Year 2000, 7542 Green Pu-erh (Traditional Stored)

Tea type
Pu-erh Tea
Ingredients
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Flavors
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Edit tea info Last updated by jasonowalker
Average preparation
205 °F / 96 °C 0 min, 30 sec

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6 Tasting Notes View all

From Grand Tea

Origin Menghai District, China
Packaging Attractive Gift Box
Production period Year 2000
Tea type Green Pingcha, Bing, Cake

About Grand Tea View company

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6 Tasting Notes

1766 tasting notes

I waited till I had a whole afternoon to play with this one, primarily because I wanted to prep a decent review for www.itsallabouttheleaf.com, and secondarily because I understand that pu-erhs keep going and going and going and going …. will be writing about it more gracefully elsewhere, but it surprised me that it wasn’t as peat-moss tasting as I had expected.

Geoffrey Norman

This stuff was bizarre for a sheng, but I still quite liked it.

gmathis

I still consider myself pu-erh incompetent, but this was a lot better than my first experience, which was somebody’s bagged version and really did taste like mud.

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4613 tasting notes

OK… this tea scared me. I have not been a big fan of pu-erh.

The aroma of the dry leaf is very earthy. The brewed liquor also smells quite earthy.

Taste: yes, it’s earthy. There is also an underlying sweetness to it, almost a floral note and a faint vegetative note.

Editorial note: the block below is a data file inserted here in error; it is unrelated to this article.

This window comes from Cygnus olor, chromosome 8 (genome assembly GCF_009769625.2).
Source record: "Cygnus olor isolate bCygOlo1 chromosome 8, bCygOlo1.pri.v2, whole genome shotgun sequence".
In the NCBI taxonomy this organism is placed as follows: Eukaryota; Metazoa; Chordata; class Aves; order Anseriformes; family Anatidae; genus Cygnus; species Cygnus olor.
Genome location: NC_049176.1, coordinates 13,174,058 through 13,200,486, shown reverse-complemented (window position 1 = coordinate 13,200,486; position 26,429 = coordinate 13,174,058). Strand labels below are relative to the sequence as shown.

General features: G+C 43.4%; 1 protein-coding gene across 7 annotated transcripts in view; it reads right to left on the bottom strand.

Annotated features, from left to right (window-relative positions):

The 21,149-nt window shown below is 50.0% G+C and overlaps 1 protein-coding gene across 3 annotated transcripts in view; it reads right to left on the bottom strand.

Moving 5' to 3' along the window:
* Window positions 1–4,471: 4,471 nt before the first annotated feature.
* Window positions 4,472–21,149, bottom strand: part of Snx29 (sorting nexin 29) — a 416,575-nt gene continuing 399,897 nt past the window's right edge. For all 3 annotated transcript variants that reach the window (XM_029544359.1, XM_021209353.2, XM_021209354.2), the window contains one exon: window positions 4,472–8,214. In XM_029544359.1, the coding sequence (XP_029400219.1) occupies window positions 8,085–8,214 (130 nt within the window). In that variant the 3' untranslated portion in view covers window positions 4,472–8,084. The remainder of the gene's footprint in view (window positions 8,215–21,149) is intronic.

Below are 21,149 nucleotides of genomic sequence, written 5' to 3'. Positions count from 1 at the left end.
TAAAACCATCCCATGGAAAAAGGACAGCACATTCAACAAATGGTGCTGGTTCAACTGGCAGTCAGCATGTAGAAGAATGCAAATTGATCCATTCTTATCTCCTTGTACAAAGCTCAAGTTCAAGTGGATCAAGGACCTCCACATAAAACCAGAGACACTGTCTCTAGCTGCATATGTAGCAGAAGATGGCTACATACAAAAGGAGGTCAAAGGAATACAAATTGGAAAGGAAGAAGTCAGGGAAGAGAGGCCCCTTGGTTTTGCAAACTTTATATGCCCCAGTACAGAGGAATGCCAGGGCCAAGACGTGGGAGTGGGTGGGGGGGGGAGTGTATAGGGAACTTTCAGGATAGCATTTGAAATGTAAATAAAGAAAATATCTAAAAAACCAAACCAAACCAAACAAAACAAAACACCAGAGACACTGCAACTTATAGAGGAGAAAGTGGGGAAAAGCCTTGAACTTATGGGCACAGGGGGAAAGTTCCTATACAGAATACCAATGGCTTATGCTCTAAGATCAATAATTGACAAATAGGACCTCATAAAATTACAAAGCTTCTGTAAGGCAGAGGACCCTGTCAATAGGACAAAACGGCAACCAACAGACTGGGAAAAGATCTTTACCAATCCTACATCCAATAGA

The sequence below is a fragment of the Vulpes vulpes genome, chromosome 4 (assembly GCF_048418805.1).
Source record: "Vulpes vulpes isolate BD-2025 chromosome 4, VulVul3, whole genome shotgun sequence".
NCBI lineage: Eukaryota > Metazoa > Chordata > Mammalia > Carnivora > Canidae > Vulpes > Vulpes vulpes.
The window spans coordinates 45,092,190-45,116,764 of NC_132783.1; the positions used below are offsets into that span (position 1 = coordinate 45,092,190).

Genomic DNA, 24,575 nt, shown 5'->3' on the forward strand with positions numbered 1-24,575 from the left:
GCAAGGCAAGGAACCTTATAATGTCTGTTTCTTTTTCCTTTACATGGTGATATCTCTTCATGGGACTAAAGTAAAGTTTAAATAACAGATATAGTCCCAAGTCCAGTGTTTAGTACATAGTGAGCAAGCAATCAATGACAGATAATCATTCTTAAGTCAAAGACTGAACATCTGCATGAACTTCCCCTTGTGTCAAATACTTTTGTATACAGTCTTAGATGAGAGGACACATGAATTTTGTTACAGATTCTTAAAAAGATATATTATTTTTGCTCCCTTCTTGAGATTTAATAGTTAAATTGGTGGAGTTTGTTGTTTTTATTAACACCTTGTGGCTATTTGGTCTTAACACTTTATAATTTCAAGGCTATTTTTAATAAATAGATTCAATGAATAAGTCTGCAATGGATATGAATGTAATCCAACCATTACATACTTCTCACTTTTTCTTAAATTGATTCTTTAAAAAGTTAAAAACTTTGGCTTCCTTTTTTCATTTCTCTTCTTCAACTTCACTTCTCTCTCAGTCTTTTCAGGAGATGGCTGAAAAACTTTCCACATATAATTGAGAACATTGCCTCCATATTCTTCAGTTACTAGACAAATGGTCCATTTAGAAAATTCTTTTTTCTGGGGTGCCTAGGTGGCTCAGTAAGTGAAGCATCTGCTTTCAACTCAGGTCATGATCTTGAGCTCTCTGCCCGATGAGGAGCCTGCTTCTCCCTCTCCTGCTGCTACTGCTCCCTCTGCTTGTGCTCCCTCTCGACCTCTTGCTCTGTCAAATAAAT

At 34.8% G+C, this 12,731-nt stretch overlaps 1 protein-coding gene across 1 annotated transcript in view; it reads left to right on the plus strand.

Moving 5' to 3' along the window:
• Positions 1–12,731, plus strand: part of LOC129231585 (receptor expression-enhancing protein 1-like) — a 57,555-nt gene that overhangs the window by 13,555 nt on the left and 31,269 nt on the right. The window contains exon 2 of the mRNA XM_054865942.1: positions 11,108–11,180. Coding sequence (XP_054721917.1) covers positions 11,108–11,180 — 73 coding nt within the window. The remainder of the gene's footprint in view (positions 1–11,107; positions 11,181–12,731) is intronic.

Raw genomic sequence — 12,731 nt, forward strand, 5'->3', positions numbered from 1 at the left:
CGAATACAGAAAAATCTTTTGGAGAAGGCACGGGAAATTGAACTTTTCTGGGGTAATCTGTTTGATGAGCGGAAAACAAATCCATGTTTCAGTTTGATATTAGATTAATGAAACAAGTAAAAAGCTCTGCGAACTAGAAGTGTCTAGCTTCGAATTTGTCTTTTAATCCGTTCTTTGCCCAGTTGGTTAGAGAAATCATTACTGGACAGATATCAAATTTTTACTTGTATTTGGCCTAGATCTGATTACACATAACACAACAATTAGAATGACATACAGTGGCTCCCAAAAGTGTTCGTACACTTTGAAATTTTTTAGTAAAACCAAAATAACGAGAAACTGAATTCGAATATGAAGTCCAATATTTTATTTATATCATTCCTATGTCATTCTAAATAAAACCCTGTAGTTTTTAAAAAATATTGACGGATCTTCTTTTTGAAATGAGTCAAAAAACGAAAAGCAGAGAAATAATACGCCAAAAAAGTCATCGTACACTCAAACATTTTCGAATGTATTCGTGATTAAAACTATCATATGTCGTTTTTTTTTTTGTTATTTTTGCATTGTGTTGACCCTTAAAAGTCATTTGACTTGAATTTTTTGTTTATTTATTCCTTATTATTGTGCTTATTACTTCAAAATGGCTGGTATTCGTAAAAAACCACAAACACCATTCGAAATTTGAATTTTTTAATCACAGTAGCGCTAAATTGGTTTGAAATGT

It’s not bad nor is it as disagreeable as I thought it would be.

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88
1740 tasting notes

For the preparation and consumption of this tea, I used a small, 6 oz. gaiwan and boiled water.

What struck me concerning the leaves of this particular pu’erh was that some are whole, while others are chopped, ripped, and torn. This typically is not a good sign, as ripped and chopped leaves tend to “steep-out” faster. The smell of the dried leaf is vegetal and green…a leafy smell, not grassy. A bit loamy.

The first thirty second steep produced a medium brown liquor, with a soft smell. The earthy flavour bursts in the mouth, but it brings with it some distinctly rough edges. The aftertaste of this first steep is strong, but the but it has a weak forward taste.

The second thirty second steep brings with it an earthier smell that is also smooth and deep. The tea bites a bit on the aftertaste leaves a hard flavour under the tongue. The flavour of the tea is still full, but not strong. One feels that this steeping is relatively light.

On the third steeping of the same time as the others, the smell is “dirtier” now. The colour is a golden brown, and that bite has almost completely gone away. The flavour is smooth, but a bit weaker than before. This tea certainly lacks forward flavours and much “personality.”

I go on to steep it three more times. The fourth is much thinner and lighter; the fifth is no different; and the sixth, which I left sit for multiple minutes, barely changed anything.

I would give this tea an 88/100 on my personal enjoyment scale. The aftertaste really was quite pleasant. A tea such as this goes to show that age is not everything in a pu’erh.

Preparation
205 °F / 96 °C 0 min, 30 sec

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61 tasting notes

compared it to Grand Tea’s 2000 Menghai 7542 dry stored in Walker Tea Review comparison: Menghai Pu’ers.

Geoffrey Norman

This was different from others I’ve tried, but I still liked it.

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